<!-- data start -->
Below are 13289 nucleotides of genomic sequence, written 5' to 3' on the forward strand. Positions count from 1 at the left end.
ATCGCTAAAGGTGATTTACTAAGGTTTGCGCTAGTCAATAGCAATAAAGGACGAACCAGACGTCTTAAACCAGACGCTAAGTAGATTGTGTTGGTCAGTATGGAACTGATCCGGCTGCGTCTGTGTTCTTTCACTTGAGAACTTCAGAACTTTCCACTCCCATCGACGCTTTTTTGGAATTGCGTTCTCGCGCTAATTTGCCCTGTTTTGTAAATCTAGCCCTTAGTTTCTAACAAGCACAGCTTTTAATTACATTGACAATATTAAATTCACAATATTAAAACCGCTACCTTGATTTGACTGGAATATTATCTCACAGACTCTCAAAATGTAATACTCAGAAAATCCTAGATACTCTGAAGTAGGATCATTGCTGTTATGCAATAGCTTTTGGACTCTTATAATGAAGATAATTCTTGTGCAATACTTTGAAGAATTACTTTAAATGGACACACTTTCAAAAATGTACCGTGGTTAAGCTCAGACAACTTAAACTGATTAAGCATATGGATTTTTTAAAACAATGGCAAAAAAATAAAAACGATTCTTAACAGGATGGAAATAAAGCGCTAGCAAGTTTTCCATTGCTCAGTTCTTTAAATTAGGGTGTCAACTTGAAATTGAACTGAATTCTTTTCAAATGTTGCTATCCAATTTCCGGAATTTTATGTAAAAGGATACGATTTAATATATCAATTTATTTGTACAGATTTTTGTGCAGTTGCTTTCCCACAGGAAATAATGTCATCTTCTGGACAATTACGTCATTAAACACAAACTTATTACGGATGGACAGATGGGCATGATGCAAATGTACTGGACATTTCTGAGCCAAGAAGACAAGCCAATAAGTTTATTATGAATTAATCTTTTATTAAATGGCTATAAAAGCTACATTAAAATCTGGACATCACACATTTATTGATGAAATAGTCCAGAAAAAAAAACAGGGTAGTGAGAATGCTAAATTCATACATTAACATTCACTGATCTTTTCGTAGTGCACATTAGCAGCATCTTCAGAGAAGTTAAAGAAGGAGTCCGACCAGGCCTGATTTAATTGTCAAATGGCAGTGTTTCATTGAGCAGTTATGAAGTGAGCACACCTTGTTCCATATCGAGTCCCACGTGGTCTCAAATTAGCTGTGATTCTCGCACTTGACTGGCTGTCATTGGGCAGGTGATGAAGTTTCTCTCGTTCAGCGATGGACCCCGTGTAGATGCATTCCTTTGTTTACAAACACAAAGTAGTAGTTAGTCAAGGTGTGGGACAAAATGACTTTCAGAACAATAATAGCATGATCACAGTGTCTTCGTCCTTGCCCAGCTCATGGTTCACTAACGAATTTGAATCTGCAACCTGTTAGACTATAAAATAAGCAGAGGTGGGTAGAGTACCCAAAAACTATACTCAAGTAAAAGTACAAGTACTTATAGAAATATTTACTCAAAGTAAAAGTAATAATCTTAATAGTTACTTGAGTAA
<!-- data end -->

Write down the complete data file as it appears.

Below are 13289 nucleotides of genomic sequence, written 5' to 3' on the forward strand. Positions count from 1 at the left end.
ATCGCTAAAGGTGATTTACTAAGGTTTGCGCTAGTCAATAGCAATAAAGGACGAACCAGACGTCTTAAACCAGACGCTAAGTAGATTGTGTTGGTCAGTATGGAACTGATCCGGCTGCGTCTGTGTTCTTTCACTTGAGAACTTCAGAACTTTCCACTCCCATCGACGCTTTTTTGGAATTGCGTTCTCGCGCTAATTTGCCCTGTTTTGTAAATCTAGCCCTTAGTTTCTAACAAGCACAGCTTTTAATTACATTGACAATATTAAATTCACAATATTAAAACCGCTACCTTGATTTGACTGGAATATTATCTCACAGACTCTCAAAATGTAATACTCAGAAAATCCTAGATACTCTGAAGTAGGATCATTGCTGTTATGCAATAGCTTTTGGACTCTTATAATGAAGATAATTCTTGTGCAATACTTTGAAGAATTACTTTAAATGGACACACTTTCAAAAATGTACCGTGGTTAAGCTCAGACAACTTAAACTGATTAAGCATATGGATTTTTTAAAACAATGGCAAAAAAATAAAAACGATTCTTAACAGGATGGAAATAAAGCGCTAGCAAGTTTTCCATTGCTCAGTTCTTTAAATTAGGGTGTCAACTTGAAATTGAACTGAATTCTTTTCAAATGTTGCTATCCAATTTCCGGAATTTTATGTAAAAGGATACGATTTAATATATCAATTTATTTGTACAGATTTTTGTGCAGTTGCTTTCCCACAGGAAATAATGTCATCTTCTGGACAATTACGTCATTAAACACAAACTTATTACGGATGGACAGATGGGCATGATGCAAATGTACTGGACATTTCTGAGCCAAGAAGACAAGCCAATAAGTTTATTATGAATTAATCTTTTATTAAATGGCTATAAAAGCTACATTAAAATCTGGACATCACACATTTATTGATGAAATAGTCCAGAAAAAAAAACAGGGTAGTGAGAATGCTAAATTCATACATTAACATTCACTGATCTTTTCGTAGTGCACATTAGCAGCATCTTCAGAGAAGTTAAAGAAGGAGTCCGACCAGGCCTGATTTAATTGTCAAATGGCAGTGTTTCATTGAGCAGTTATGAAGTGAGCACACCTTGTTCCATATCGAGTCCCACGTGGTCTCAAATTAGCTGTGATTCTCGCACTTGACTGGCTGTCATTGGGCAGGTGATGAAGTTTCTCTCGTTCAGCGATGGACCCCGTGTAGATGCATTCCTTTGTTTACAAACACAAAGTAGTAGTTAGTCAAGGTGTGGGACAAAATGACTTTCAGAACAATAATAGCATGATCACAGTGTCTTCGTCCTTGCCCAGCTCATGGTTCACTAACGAATTTGAATCTGCAACCTGTTAGACTATAAAATAAGCAGAGGTGGGTAGAGTACCCAAAAACTATACTCAAGTAAAAGTACAAGTACTTATAGAAATATTTACTCAAAGTAAAAGTAATAATCTTAATAGTTACTTGAGTAA